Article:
What if you are too small to employ a procurement professional?

By Dr Sue Grinsted

5 of 5 Articles on Supply Chain Management for SMEs.

Procurement in SMEs: what if you are too small to justify employing  a CIPS-qualified professional? With this 3 step approach, you can significantly improve the efficiency of your procurement activity.

These methods are what distinguishes an analytical approach to procurement from “shopping”!

Although the procurement role will likely be part-time, the first step is to identify someone in the business who is willing to do the job and has the capability to involve themselves in developing procurement skills. It would be ideal if this person were also willing to undertake CIPS training, perhaps by evening class or correspondence, either paid by themselves or refunded by the business on successful completion of each course.

Nevertheless, this 3 step approach will move you a long way forward even without the formal training support.

Step 1 – Families

The first method is to classify all purchased items into “families”. For example, if you make furniture, the families for production materials could be wood, textiles, fixtures and fittings, fibreboard and haberdashery. The business is also likely to buy other families of goods and services e.g. office supplies, utilities, travel costs, etc. All business expenditure should be classified into a “family”.


Step 2 – 80/20 Rule


The second method is the 80-20 rule, also known as Pareto analysis or ABC analysis. This is a really useful tool for many things so it is good to master it if you are not familiar with it already. Explanations and examples are widely accessible by Internet.



See for example:



The 80-20 rule can be used to sort the families of purchases and also items within the families. From our point of view, we want to spend our time efficiently and will therefore concentrate on sourcing in the best possible way the 20% of items or families that constitute 80% of spend, the 20% of items or families that constitute 80% of delivery headaches and the 20% of items or families that are most difficult to obtain. Identifying these items or families will involve some calculation and also talking to the production people, the accountant, the managing director or whoever has been responsible for procurement so far.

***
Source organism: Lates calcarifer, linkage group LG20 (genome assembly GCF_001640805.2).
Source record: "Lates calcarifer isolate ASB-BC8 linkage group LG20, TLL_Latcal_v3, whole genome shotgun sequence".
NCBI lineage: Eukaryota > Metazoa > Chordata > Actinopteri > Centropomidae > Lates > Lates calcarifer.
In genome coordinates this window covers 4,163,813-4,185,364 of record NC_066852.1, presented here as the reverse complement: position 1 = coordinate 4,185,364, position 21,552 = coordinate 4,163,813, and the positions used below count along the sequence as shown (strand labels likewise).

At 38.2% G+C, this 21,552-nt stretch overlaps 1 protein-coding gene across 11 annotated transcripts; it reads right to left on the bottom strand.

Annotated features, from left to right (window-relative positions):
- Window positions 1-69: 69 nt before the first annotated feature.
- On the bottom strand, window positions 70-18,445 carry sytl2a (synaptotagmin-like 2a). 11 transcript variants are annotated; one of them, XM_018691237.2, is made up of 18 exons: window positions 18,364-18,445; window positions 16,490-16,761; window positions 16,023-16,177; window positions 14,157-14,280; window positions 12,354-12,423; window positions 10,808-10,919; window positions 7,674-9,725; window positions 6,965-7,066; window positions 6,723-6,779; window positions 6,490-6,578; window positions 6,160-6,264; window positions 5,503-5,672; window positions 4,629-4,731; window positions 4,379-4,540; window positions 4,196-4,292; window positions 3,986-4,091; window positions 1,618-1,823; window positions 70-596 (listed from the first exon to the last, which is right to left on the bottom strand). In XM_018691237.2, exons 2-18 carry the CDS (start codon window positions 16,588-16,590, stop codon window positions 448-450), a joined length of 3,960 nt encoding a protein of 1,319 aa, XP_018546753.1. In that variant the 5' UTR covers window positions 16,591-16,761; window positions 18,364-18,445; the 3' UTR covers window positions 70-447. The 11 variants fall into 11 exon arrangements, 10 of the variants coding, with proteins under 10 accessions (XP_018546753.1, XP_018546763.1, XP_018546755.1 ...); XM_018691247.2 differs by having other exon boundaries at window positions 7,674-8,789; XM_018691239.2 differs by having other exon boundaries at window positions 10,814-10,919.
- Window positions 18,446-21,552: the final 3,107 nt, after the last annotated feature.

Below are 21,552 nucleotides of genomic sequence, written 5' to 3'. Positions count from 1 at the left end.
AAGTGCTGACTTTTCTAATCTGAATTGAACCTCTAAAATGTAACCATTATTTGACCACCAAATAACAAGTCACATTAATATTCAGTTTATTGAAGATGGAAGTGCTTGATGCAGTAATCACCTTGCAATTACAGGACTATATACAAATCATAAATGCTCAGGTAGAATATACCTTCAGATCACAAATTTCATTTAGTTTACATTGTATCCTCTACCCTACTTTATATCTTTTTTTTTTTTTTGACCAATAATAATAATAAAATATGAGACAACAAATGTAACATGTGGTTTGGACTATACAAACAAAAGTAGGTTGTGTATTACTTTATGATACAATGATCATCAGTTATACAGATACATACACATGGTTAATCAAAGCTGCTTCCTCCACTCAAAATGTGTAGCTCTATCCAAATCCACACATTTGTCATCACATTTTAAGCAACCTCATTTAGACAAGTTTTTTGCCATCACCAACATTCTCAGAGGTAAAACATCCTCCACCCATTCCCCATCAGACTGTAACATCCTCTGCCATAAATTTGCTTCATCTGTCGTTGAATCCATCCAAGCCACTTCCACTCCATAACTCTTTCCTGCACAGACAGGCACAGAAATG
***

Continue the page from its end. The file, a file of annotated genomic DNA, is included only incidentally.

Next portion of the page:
Step 3 – Priority Approach


Thirdly, we are going to use the Kraljic matrix to set up supply strategies for different families of items or individual items. Again, this is well-documented and accessible by Internet:






Consider the families of purchased goods and items that you have identified and locate them in the appropriate quadrant of the Kraljic matrix. That was the easy part. Now consider what actions you can apply in each quadrant. For example, in the “leverage” quadrant, you want to group together as many items as possible that can be obtained from one supplier.

A typical example is the supply of steels given in the article “Procurement in SMEs : who should be responsible?”. There are usually plenty of suppliers for this type of material. It is necessary to collect together all the information about the specifications required, the future volumes required and outlook for the longer term, the delivery requirements and the potential ordering methods (Internet, lead times, minimum quantities etc) and then contact the suppliers in turn to see what sort of agreement can be reached. It is time-consuming but you are not going to make this effort for every family of items.

By giving the supplier some forward visibility and commitment for a period such as 1 or 2 years, you should be able to negotiate a good price and delivery agreement for these items, maximizing your purchasing power, even though you are only a small business.

Article 1 > What is Supply Chain Management?